A hedonistic college student poses as a pious televangelist to pay off his tuition, but experiences an acute crisis of conscience when the one girl he truly cares for catches wind of the shady ruse. Sam (Alex Russell) was a student with a scholarship, and not a care in the world when he learned that his financial grant had finally dried up. Desperate to get to law school by any means necessary, he conspires with his three resourceful roommates to start a sham Christian charity, and milk the naive churchgoers for all they're worth. Their plan works like a charm, too; before long Sam and his pals are on a nationwide tour, raking in cash by the barrel. Just when it looks like Sam will have more than enough to pay the bills, however, he starts to fall for his pretty tour manager Callie (Johanna Braddy). When Callie learns that Sam is a fraud his whole future flashes before his eyes, forcing him to make a crucial decision just when it looked like his entire plan was foolproof..
Nick Offerman spontaneously signed onto the film after the crew found out that he was in Dallas the same day that they were filming the "admissions counselor" scene. His scenes were filmed in a few hours and they parted ways after. See more »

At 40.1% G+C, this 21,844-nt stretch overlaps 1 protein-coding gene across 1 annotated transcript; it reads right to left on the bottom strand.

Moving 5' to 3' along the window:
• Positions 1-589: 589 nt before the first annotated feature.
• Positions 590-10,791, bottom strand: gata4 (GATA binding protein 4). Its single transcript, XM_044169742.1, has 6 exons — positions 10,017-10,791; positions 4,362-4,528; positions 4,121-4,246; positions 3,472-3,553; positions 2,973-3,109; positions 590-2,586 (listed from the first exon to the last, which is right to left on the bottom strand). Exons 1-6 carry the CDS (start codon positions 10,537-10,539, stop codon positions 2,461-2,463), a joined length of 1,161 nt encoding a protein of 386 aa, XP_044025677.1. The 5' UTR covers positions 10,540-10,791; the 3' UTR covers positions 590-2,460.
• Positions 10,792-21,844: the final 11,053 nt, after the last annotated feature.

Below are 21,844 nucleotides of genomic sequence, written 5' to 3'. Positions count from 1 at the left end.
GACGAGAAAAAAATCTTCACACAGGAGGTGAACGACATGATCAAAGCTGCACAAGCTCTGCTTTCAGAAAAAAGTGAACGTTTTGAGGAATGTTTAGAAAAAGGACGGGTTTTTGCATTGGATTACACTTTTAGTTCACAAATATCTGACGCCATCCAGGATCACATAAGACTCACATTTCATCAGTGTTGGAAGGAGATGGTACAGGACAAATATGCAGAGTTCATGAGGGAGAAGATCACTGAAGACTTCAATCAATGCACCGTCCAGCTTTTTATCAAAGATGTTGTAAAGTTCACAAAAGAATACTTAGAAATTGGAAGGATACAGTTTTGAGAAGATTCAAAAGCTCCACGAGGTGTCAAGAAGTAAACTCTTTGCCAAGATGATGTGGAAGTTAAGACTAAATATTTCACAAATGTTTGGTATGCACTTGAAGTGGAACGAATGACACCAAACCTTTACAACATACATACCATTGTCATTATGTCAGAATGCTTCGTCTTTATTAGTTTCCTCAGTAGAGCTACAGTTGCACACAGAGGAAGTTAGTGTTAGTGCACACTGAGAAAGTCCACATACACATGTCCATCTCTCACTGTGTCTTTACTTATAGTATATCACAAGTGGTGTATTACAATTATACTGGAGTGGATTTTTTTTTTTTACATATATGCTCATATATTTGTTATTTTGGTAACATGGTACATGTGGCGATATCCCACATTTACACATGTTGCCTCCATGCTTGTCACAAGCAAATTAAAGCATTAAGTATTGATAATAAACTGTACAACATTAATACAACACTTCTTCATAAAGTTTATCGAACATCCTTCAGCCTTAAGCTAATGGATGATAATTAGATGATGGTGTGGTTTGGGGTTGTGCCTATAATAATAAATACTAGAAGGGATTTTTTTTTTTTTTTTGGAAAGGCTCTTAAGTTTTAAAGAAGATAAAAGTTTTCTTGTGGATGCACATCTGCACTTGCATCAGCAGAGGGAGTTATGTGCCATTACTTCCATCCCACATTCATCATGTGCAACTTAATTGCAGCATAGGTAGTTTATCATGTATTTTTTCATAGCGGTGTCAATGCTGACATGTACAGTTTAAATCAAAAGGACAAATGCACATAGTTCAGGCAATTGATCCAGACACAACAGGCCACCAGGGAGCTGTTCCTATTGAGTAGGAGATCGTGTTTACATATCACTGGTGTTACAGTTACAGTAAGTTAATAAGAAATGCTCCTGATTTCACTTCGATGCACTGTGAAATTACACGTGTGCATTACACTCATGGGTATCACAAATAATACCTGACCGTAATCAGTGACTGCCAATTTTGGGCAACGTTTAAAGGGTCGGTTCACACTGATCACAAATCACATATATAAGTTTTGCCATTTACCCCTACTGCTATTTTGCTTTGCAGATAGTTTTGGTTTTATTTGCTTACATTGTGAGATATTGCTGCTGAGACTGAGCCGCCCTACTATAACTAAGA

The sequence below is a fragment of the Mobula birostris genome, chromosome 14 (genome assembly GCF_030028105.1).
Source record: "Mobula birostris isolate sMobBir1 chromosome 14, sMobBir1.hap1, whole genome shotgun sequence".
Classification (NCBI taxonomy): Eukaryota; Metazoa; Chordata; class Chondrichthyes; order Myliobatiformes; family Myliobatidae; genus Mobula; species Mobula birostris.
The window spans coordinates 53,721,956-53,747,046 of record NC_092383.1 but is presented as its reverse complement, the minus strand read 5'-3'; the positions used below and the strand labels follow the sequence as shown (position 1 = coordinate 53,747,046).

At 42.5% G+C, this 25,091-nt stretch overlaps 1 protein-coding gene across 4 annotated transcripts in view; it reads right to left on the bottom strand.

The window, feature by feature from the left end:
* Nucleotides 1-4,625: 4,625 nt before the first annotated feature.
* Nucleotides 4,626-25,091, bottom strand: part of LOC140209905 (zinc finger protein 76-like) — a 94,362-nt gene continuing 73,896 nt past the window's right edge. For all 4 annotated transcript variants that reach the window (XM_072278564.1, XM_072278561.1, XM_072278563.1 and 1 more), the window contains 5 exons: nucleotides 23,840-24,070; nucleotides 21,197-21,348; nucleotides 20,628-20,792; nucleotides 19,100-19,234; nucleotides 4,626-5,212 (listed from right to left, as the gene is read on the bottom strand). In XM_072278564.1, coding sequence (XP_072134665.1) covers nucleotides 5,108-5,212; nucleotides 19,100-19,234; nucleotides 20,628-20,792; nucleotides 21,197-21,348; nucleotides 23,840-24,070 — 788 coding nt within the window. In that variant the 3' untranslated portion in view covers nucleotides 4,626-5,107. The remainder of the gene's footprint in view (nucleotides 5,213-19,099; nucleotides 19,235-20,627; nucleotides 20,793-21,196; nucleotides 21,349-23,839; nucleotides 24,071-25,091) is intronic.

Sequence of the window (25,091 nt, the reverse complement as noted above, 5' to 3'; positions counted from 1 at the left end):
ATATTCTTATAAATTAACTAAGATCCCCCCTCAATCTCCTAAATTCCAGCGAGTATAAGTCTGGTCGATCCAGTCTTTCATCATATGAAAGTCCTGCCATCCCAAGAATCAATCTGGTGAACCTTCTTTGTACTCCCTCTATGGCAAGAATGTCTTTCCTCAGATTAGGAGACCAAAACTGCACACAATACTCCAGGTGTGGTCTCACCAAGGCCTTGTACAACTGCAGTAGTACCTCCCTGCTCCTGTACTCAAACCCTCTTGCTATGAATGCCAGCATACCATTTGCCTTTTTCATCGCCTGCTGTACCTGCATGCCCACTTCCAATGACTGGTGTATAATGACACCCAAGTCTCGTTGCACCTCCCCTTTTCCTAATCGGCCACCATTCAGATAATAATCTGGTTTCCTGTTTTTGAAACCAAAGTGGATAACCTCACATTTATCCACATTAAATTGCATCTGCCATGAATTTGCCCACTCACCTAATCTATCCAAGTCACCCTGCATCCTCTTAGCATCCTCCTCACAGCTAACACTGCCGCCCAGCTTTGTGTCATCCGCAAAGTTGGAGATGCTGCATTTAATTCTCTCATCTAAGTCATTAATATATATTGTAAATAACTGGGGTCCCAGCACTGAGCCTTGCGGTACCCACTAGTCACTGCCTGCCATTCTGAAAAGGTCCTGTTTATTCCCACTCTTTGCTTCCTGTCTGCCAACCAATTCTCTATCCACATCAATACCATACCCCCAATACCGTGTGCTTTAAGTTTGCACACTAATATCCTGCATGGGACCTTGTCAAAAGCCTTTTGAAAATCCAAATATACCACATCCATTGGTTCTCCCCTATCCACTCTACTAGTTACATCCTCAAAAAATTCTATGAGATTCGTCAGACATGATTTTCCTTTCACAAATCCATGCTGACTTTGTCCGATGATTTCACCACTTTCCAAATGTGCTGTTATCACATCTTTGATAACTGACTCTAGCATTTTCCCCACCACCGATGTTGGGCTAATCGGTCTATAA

I personally really enjoyed Believe Me, but it won't have as much appeal to everybody. Much of the humor in this movie comes from the main characters trying to blend in with Christians, but if you aren't part of this type of Christian culture, some of the jokes won't make as much sense or could completely fly over your head. I'm pretty heavily involved with a college ministry, and so are my friends I watched this with, and most of us thought it was hilarious, largely because things they point out that are totally true about a lot of Christians in their 20s at this point in time, and much of it is ridiculous. However, I could easily see some Christians being offended by some of the humor.
That being said, there are still some points that will be funny to most audiences. Max Adler's character Baker is one of the funnier parts of this movie, and his interactions with Miles Fisher's Pierce are gems. Nick Offerman provides laughs, though his role is a small one. These aren't the only parts that general audiences could find funny, but they are some of the standouts.
One area where this movie separates itself from other Christian movies is that it isn't preachy. Yes, there are messages to be found, but you have to pick them out and think through them for yourself. This is not the type of movie that is designed just to make Christians feel good about themselves after watching it (they actually poke fun at those movies in one scene), but instead it takes a look at some real issues that are present inside modern Christian life, and could definitely be enjoyable for other audiences.
While I do believe most people could find some enjoyment in this movie, I would recommend it most highly to Christians ages 16-30 and those involved in ministries which really target that age group.
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